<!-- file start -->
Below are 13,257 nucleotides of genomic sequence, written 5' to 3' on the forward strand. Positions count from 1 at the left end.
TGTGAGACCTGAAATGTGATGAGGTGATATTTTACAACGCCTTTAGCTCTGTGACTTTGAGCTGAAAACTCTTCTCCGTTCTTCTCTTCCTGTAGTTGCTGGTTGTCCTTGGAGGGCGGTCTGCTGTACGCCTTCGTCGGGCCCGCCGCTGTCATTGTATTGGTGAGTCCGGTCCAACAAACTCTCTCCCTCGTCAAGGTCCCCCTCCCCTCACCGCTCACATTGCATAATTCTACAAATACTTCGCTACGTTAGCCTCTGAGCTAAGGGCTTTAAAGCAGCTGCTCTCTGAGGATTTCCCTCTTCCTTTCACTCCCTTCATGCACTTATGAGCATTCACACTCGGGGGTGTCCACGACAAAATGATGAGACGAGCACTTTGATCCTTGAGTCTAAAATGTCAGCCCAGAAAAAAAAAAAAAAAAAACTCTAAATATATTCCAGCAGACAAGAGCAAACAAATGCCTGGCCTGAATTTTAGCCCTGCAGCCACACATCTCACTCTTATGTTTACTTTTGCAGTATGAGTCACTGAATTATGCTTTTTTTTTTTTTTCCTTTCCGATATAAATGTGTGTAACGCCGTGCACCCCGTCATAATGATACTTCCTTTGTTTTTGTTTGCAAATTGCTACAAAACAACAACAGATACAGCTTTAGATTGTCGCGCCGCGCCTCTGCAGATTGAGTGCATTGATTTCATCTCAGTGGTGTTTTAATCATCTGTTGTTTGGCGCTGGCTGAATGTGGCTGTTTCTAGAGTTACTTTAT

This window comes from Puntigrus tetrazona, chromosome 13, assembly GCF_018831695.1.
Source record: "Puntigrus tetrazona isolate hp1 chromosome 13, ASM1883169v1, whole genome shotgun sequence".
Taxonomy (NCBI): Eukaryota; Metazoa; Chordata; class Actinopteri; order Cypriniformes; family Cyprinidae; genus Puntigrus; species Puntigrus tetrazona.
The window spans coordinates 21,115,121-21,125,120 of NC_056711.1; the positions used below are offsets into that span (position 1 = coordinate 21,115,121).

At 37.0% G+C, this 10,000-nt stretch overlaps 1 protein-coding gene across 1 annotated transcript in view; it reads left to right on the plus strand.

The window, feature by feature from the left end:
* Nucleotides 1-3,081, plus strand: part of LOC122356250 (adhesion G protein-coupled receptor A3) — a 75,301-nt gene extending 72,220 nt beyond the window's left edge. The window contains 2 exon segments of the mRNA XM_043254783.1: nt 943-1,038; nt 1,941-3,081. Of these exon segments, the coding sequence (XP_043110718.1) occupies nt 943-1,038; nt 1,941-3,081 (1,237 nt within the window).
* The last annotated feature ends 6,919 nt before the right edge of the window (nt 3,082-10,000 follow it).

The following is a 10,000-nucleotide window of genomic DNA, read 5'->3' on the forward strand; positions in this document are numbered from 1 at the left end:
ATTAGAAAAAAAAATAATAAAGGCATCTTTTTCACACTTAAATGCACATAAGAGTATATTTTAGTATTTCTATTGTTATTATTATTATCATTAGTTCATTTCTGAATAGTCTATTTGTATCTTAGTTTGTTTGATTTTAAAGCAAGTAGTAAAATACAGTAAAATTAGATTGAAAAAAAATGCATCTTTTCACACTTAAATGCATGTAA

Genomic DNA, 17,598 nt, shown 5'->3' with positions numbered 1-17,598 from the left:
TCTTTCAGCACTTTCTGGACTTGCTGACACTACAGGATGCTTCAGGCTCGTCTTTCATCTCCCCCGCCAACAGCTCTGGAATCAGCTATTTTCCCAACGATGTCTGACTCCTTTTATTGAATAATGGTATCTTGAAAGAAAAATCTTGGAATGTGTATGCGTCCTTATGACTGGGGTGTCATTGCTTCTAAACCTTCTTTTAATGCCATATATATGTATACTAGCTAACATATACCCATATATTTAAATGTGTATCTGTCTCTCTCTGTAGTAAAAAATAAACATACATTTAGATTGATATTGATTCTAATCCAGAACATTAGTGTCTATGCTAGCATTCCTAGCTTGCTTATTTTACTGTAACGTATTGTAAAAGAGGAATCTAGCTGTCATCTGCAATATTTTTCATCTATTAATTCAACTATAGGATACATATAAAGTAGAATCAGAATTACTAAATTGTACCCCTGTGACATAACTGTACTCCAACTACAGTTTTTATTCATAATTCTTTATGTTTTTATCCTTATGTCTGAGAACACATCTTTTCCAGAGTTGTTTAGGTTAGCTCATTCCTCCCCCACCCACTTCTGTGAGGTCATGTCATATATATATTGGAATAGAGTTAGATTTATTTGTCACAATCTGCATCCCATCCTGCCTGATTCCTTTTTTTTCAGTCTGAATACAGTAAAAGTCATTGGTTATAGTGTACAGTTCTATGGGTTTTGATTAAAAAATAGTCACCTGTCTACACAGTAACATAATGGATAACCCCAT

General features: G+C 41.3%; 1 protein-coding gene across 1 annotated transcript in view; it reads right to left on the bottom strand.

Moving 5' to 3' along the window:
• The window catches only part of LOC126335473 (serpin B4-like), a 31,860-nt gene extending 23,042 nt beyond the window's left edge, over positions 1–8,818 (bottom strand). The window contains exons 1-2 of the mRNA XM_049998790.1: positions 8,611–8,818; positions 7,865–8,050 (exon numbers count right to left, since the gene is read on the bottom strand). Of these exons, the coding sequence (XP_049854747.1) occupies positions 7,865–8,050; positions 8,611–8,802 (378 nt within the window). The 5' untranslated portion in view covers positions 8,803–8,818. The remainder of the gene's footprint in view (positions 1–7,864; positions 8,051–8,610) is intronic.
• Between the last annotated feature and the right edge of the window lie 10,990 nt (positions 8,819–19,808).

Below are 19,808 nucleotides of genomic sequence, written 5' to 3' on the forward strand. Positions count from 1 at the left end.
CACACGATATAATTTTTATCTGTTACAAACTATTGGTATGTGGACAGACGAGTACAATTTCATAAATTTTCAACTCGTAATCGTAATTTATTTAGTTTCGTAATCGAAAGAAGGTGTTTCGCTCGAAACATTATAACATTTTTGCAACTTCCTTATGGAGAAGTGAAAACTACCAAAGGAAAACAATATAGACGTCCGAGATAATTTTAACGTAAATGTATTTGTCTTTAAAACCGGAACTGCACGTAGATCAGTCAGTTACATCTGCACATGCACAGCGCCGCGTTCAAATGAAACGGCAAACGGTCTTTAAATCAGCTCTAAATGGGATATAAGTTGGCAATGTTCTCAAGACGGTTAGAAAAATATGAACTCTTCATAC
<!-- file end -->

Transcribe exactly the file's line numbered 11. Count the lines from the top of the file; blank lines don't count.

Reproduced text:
The following is a 10,000-nucleotide window of genomic DNA, read 5'->3' on the forward strand; positions in this document are numbered from 1 at the left end: